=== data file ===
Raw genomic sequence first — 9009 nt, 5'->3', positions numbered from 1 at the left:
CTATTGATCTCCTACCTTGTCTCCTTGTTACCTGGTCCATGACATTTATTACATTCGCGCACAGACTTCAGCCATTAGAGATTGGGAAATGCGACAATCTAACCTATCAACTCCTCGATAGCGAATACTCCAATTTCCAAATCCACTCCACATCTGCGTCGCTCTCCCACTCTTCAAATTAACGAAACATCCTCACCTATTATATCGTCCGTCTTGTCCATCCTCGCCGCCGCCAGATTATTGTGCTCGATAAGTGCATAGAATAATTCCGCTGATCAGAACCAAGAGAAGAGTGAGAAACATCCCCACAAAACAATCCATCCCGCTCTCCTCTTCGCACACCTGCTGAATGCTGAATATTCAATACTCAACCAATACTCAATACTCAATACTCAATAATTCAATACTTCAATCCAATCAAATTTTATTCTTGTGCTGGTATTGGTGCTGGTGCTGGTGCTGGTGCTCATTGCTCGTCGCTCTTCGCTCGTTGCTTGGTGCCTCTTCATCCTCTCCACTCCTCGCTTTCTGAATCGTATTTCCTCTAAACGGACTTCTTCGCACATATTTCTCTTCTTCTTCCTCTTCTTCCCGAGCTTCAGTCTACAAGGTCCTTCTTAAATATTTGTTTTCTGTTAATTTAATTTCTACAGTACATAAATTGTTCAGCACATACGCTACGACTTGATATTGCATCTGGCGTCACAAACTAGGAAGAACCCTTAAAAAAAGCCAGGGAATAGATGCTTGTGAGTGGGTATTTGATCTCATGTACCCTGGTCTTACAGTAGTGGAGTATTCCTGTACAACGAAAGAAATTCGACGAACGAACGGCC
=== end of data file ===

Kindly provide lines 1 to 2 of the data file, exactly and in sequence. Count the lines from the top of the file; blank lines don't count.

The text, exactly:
Raw genomic sequence first — 9009 nt, 5'->3', positions numbered from 1 at the left:
CTATTGATCTCCTACCTTGTCTCCTTGTTACCTGGTCCATGACATTTATTACATTCGCGCACAGACTTCAGCCATTAGAGATTGGGAAATGCGACAATCTAACCTATCAACTCCTCGATAGCGAATACTCCAATTTCCAAATCCACTCCACATCTGCGTCGCTCTCCCACTCTTCAAATTAACGAAACATCCTCACCTATTATATCGTCCGTCTTGTCCATCCTCGCCGCCGCCAGATTATTGTGCTCGATAAGTGCATAGAATAATTCCGCTGATCAGAACCAAGAGAAGAGTGAGAAACATCCCCACAAAACAATCCATCCCGCTCTCCTCTTCGCACACCTGCTGAATGCTGAATATTCAATACTCAACCAATACTCAATACTCAATACTCAATAATTCAATACTTCAATCCAATCAAATTTTATTCTTGTGCTGGTATTGGTGCTGGTGCTGGTGCTGGTGCTCATTGCTCGTCGCTCTTCGCTCGTTGCTTGGTGCCTCTTCATCCTCTCCACTCCTCGCTTTCTGAATCGTATTTCCTCTAAACGGACTTCTTCGCACATATTTCTCTTCTTCTTCCTCTTCTTCCCGAGCTTCAGTCTACAAGGTCCTTCTTAAATATTTGTTTTCTGTTAATTTAATTTCTACAGTACATAAATTGTTCAGCACATACGCTACGACTTGATATTGCATCTGGCGTCACAAACTAGGAAGAACCCTTAAAAAAAGCCAGGGAATAGATGCTTGTGAGTGGGTATTTGATCTCATGTACCCTGGTCTTACAGTAGTGGAGTATTCCTGTACAACGAAAGAAATTCGACGAACGAACGGCC